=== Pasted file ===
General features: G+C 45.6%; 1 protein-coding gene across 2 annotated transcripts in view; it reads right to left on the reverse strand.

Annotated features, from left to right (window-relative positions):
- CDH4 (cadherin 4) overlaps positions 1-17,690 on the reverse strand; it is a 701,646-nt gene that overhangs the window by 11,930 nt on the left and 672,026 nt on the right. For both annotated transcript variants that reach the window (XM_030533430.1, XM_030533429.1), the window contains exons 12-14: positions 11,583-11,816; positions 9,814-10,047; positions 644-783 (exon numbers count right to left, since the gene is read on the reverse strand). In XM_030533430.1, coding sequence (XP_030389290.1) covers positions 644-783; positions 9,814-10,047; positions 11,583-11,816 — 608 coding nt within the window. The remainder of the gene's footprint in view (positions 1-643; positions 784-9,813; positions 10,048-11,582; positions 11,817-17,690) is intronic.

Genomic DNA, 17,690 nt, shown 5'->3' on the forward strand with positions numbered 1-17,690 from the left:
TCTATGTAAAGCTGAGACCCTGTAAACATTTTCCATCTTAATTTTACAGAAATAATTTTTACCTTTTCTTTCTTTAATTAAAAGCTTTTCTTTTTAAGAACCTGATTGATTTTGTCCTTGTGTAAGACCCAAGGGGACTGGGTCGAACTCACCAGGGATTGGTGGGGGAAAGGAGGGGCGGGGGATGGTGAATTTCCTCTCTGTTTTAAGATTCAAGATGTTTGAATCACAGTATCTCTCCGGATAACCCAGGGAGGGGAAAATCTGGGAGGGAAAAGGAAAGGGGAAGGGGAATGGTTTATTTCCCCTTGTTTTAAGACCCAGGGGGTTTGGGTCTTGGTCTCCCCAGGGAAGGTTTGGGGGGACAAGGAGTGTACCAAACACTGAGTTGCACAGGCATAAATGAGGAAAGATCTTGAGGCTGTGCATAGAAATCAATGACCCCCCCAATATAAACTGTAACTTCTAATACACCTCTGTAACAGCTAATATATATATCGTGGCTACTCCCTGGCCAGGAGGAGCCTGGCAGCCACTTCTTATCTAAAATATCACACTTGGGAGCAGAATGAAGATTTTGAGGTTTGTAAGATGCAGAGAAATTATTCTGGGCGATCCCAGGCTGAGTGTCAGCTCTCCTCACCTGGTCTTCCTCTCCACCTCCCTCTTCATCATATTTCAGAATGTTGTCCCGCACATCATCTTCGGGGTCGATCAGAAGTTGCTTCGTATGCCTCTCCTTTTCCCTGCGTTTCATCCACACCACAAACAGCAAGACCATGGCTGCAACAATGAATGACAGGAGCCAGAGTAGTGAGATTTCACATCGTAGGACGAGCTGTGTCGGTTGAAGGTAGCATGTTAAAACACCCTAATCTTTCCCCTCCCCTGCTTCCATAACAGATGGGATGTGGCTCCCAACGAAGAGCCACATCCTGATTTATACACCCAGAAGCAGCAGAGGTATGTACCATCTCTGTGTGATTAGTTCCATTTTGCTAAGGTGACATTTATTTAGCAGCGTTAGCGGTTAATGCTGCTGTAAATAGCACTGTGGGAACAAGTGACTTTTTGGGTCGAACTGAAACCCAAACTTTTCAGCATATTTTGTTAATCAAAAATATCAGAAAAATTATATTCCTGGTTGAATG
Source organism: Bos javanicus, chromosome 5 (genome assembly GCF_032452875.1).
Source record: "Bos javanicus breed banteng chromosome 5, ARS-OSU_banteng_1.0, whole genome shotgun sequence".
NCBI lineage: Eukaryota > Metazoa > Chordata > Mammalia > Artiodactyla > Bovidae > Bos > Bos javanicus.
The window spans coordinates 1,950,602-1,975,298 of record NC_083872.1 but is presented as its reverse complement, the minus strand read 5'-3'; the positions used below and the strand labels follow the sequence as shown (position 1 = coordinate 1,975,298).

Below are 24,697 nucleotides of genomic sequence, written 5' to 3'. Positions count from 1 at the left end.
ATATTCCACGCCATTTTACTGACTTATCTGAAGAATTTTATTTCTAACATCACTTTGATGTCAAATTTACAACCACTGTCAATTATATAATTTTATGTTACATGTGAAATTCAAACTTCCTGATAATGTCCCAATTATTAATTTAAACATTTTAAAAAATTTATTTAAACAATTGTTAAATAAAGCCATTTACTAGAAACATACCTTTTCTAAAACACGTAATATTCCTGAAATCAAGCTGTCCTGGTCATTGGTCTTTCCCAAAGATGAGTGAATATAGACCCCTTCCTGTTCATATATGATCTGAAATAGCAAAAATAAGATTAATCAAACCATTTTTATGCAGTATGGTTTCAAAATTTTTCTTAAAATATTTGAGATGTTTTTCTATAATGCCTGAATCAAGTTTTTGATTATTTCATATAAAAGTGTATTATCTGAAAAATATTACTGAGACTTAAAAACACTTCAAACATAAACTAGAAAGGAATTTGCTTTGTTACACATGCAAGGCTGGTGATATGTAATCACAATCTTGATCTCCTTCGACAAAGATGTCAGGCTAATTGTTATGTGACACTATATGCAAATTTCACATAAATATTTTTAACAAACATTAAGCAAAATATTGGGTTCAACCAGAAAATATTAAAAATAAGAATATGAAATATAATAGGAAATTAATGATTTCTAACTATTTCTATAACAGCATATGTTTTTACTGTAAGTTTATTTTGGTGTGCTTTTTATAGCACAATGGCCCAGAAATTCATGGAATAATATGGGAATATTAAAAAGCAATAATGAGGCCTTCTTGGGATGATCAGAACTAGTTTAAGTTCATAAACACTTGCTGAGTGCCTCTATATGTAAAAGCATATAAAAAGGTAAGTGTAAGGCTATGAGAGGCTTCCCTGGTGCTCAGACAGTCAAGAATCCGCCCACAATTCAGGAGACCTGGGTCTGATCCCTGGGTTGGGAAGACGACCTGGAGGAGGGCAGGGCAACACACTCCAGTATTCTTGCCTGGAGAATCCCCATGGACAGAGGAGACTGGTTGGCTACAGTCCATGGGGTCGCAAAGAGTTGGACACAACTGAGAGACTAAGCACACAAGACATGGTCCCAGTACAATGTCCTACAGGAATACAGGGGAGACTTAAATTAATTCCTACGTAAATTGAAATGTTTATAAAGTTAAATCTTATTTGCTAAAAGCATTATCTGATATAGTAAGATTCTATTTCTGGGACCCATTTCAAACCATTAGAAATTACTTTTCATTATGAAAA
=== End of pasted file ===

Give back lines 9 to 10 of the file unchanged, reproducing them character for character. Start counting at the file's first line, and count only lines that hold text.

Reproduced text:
The window spans coordinates 1,950,602-1,975,298 of record NC_083872.1 but is presented as its reverse complement, the minus strand read 5'-3'; the positions used below and the strand labels follow the sequence as shown (position 1 = coordinate 1,975,298).

Below are 24,697 nucleotides of genomic sequence, written 5' to 3'. Positions count from 1 at the left end.